The one thing that annoyed me with Buffy was how Willow was called gay. She clearly wasn't; she was bisexual. I'm not just saying this because she had a relationship with Oz, as I know gay people can have relationships with the opposite gender. However, she did have a sexual relationship with Oz and definitely seemed to enjoy that. There are other times when she's seen as finding males attractive e.g. when she thought Dracula was sexy or when she thought Giles was sexy playing the guitar. She acted like all the straight females and totally different to the males. (lol, I have watched Buffy too many times)

    You can't find males attractive and have an enjoyable sexual relationship with a guy, then suddenly call yourself gay because you've had a relationship with a woman and realised you're attracted to women also. That is called being bisexual.

    As a bisexual girl, this annoyed me a lot. I think people have quite poor perceptions of bisexuality though, more so than homosexuality. They see people as being one or the other, not in between, or it's temporary or a cry for attention. There is definitely much more prejudice for it than the other sexual orientations.

    The one exception to this would be with Revenge, as Nolan is bi and they portray it very well.
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    (Original post by Kazbian)
    I agree with you and what this thread is saying.

    The one thing that annoyed me with Buffy was how Willow was called gay. She clearly wasn't; she was bisexual. I'm not just saying this because she had a relationship with Oz, as I know gay people can have relationships with the opposite gender. However, she did have a sexual relationship with Oz and definitely seemed to enjoy that. There are other times when she's seen as finding males attractive e.g. when she thought Dracula was sexy or when she thought Giles was sexy playing the guitar. She acted like all the straight females and totally different to the males. (lol, I have watched Buffy too many times)

    You can't find males attractive and have an enjoyable sexual relationship with a guy, then suddenly call yourself gay because you've had a relationship with a woman and realised you're attracted to women also. That is called being bisexual.

    As a bisexual girl, this annoyed me a lot. I think people have quite poor perceptions of bisexuality though, more so than homosexuality. They see people as being one or the other, not in between, or it's temporary or a cry for attention. There is definitely much more prejudice for it than the other sexual orientations.

    The one exception to this would be with Revenge, as Nolan is bi and they portray it very well.
    I'm also bisexual and I completely agree with this. It was exactly the same with Santana in Glee, although I love her character. This has happened in so many shows with "lesbian" characters.
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    (Original post by The*****Of96)
    I'm also bisexual and I completely agree with this. It was exactly the same with Santana in Glee, although I love her character. This has happened in so many shows with "lesbian" characters.
    TBF, Santana seems to actually identify as a lesbian and the point is made that she was never actually attracted to men/enjoyed sex with them. This is obviously unlike Brittany, who's bisexual and has gone on to have relationships with men.
    Although there are (sadly) other examples of biphobia in Glee.
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    (Original post by Luxray)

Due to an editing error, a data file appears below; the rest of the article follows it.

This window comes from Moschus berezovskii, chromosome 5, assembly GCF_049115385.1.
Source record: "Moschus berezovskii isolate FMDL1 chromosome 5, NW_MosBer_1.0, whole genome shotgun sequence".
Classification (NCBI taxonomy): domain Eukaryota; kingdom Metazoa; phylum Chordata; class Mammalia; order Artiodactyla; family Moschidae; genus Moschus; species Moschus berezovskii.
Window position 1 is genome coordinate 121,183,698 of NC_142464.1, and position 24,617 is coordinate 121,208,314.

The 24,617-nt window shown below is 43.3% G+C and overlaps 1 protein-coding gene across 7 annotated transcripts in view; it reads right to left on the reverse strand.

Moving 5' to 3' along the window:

How good is revenge getting, I'm watching it online (alongside when it airs in America). I know its just a show but I always get impressed at how quickly they seem to forge plans together lol
    Revenge is such a guilty pleasure, it's highly melodramatic and convoluted but I love it! I am only watching it on UK TV and I'm behind on that anyway due to exams but I'm so excited about the catch-up ...
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    (Original post by Kazbian)
    The one exception to this would be with Revenge, as Nolan is bi and they portray it very well.
    He's also the most awesome character - correlation?
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    I was thinking this the other day and Maxie wass the only one I can think of!
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    (Original post by Little_missy01)
    David walliams having just watched bgt


    Posted from TSR Mobile
    David Walliams isn't gay? Isn't he married to a woman?


    Posted from TSR Mobile
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    (Original post by Passwords)
    I know exactly who this is on a TV show its Max from Happy Endings. He is gay in the sense that the likes men but completely the opposite from the gay, camp stereotype.
    Got there before me lol but yep Max was the first one to come to mind as definitely not your stereotypical gay guy !
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    (Original post by Katie1210)
    David Walliams isn't gay? Isn't he married to a woman?


    Posted from TSR Mobile
    Yep,I'm sure he is married to a model. Tbh I was surprised when I found out he wasn't gay. He's very camp though.
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    (Original post by GoodDay)
    I often get angry at adverts for having the same heterosexual-housewife-cereal packet family every time but I realised the other day that TV shows are just as bad for it when it comes to gay characters.

    Whenever a character is gay that seems to be all their character is about - or being horrifically camp really. Take shows like Glee or The New Normal, gay guys always seem to be portrayed as these cliche camp stereotypes, its pretty detrimental contrary to what the sort of people that watch these shows think.

    Even when they're not stereotypical camp people the only point of these characters is to be gay and have their gay problems. The only example I could think of where a character was gay but that wasn't the defining part of his character and role in the story was Maxie from Skins season 1. can you think of any more?
    Remy Hadley (Thirteen) on House played by Olivia Wilde. Her character is bisexual but her main story arc is that she has Huntington's.
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    (Original post by Katie1210)
    David Walliams isn't gay? Isn't he married to a woman?


    Posted from TSR Mobile
    He's married to the Rimmel model
    But he acts gay